Gail Hobin merged town and gown with abundant energy

Gail Hobin (center) with UMass Boston Chancellor Dr. J. Keith Motley, right, and Vice-Chancellor Charlie Titus. 	Harry Brett photoGail Hobin (center) with UMass Boston Chancellor Dr. J. Keith Motley, right, and Vice-Chancellor Charlie Titus. Harry Brett photoMeeting Gail Hobin you feel immediately engaged. Maybe it’s her wide welcoming smile. Maybe it’s because she easily directs conversation toward your interests. Whatever it is that made her successful as a liaison between UMass and the Boston area, Gail Hobin finds excitement in knowing people.

“She just has a passion,” said Terry Mortimer, the Assistant Chancellor of UMass Boston. “It’s not like work for her. She simply enjoys bringing town and gown together, and she doesn’t even think about it as town and gown.”

As one of her last acts in the role of Assistant Vice Chancellor of Community Relations, Hobin brought a Medal of Honor recipient to speak at UMass Boston. A picture from the event circulated online, and one of the veteran’s parents recognized Hobin as a frequent customer.

“Here’s a girl, total stranger to me,” Hobin said. “But her mother works in a local restaurant in South Boston, the best Italian food ever, which I adore. I thought it was so cool that there was that connection so it’s been very fulfilling, and very hard to make the decision to go.”

After 31 years at UMass Boston, Hobin is ready for retirement. At 65 she wants to spend time with her grand children and travel. The late night meetings, and weekend ribbon cuttings are starting to drain her vast energy.

“It’s not a 9-5 job, and as much as I loved it it was time,” she said. “The good thing is I’m allowed to wean myself away. I’m very proud to represent the university, the Chancellor.”

As the face for UMass Boston in the community, Hobin sits on boards and attends civic association meetings all over Boston and in surrounding communities like Quincy, Malden, Brockton and Revere. Now she works a few days each week to ensure a smooth transition as Phil Carver takes over her position.

“We’re just letting folks know that even though there’s going to be a change in the leadership team that the university will still honor our commitment to them.”

Growing up in Savin Hill, where her father owned a hardware store, Hobin used to swim in the cove and explore the peninsula before UMass Boston existed.

“I remember when there was a mall here. Often times if I’m sitting around a table and people say well what are we going to do, maybe we’ll put a mall, or maybe we’ll do this or that, and I kind of sit there and kind of go, been there, done that.”

She watched Columbia Point develop from afar. She attended Saint Williams, and then Mount Saint Joseph for high school.

“In the 70s, newly married, having babies, I figured it was nice that the university was coming to the neighborhood.”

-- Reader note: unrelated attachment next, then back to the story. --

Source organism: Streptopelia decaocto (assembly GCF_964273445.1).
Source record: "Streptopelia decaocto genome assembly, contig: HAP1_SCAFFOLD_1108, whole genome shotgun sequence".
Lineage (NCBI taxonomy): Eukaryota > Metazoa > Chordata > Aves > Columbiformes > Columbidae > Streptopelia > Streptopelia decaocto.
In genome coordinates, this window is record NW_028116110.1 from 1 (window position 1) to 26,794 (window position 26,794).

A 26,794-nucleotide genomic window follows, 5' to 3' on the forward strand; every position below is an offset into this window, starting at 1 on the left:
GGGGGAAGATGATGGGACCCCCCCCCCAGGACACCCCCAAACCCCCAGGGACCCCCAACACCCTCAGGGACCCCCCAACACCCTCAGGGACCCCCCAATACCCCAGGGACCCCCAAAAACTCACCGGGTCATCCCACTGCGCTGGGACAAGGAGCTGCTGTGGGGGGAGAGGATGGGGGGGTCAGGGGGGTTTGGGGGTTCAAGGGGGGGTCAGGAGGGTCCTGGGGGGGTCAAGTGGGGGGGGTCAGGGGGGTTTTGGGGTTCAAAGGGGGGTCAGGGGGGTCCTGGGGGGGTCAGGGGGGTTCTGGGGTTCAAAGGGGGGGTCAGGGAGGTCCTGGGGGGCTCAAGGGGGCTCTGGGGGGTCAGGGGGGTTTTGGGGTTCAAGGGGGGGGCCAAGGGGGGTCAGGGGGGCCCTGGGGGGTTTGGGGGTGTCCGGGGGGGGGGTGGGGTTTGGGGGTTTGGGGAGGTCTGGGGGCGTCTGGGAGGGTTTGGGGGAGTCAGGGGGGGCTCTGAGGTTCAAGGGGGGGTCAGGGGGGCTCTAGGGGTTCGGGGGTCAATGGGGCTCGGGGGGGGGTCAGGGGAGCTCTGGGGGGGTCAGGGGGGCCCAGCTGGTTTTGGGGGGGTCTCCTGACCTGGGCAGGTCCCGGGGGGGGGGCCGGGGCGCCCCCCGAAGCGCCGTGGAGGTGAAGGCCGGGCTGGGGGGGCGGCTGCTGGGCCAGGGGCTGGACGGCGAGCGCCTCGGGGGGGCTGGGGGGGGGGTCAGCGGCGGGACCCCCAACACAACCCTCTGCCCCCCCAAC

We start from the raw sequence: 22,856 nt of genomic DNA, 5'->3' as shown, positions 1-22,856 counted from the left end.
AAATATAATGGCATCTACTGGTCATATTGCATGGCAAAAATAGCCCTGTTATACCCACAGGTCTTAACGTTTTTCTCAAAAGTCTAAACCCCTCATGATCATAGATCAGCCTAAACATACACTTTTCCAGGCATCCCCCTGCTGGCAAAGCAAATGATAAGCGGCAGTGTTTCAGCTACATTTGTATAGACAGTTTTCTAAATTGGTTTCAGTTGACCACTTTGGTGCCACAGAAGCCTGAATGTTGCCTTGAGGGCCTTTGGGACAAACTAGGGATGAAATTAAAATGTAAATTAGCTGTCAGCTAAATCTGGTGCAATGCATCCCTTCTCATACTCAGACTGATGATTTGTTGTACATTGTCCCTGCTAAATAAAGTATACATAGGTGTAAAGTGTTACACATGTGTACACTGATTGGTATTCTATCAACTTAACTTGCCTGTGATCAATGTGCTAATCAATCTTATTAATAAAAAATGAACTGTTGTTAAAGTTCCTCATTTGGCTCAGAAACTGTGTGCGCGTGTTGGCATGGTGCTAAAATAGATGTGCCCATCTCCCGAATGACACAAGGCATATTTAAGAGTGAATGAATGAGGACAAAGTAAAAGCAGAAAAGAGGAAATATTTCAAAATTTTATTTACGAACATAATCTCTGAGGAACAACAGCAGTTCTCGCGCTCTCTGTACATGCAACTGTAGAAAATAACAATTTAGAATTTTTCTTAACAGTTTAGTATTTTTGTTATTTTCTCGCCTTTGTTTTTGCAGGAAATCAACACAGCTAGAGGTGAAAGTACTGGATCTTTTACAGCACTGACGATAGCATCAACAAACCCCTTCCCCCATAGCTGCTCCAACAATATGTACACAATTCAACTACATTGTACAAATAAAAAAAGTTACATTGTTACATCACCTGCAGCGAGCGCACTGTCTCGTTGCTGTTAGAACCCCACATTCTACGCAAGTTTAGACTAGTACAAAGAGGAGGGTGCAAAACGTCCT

She had two boys, one at BC High, the other in middle school when she became a single mom. She needed a job close to home, and UMass Boston hired her as a receptionist in the College of Management in December of 1984.

“I was like a sponge. Everything that came by my desk, I wanted to know about it, and I decided to get my undergraduate degree because I did not have college education, and I moved up slowly.”

She became the administrative assistant to the Dean of the College of Management, Artie Weinstein.

“I loved my classes. I loved the diversity. Sometimes I might have been the oldest one, but I thought it was such a kick to look when I was in my forties and there was a 60 year old there.”

Two different jobs opened after she graduated, a Director of Special Events, and a Director of Community Relations. Her boss put her name in for both positions, and she did both jobs for years, running eighteen commencements and countless galas and events on and off campus.

The first commencement she organized in 1990, Hobin had the thrill of robing Robert Redford, who was awarded an honorary doctorate in Environmental Science.

“I was like oh my god I’m doing this, so I had the opportunity to meet some fabulous people throughout the years, worked with wonderful boards of trustees.”

As she met luminaries like Steven Tyler, Tim Russert, and the Queen of Sweden. She also sought out talent from the Dorchester. Donna Summers performed for donors at the Kennedy Library, and Dennis Lehane gave the commencement address in 2004.

“I met some wonderful people, people who give their heart and soul for their community, who lead and head up civic associations, and who care about street lights, and things that most people wouldn’t fight for or the heights of buildings and the how does this affect the quality of our neighborhood. They get feisty sometimes, yes, but that’s what you gotta love about them.”

At community meetings Hobin sometimes found herself dancing around competing interests and concerns, but in the end she would shake hands, kiss cheeks, and keep stoking friendships.

“These are people I grew up with and I know, and people that I became friends with, so there was a way that we respected each other’s differences on any topic or issue and I never walked away. I can honestly say never ever did I walk away from anybody through all these years and say that’s it for me, you’re off my list.”

On her retirement two weeks ago, the Chancellor gave her the Shining Beacon Award for her shining personality, which kept relations between the school and the community cordial.

“At the end of the day, when you walk away from an issue there are other things that connect you, and I will miss that interaction with the community, the friendship, even some of the challenges.”


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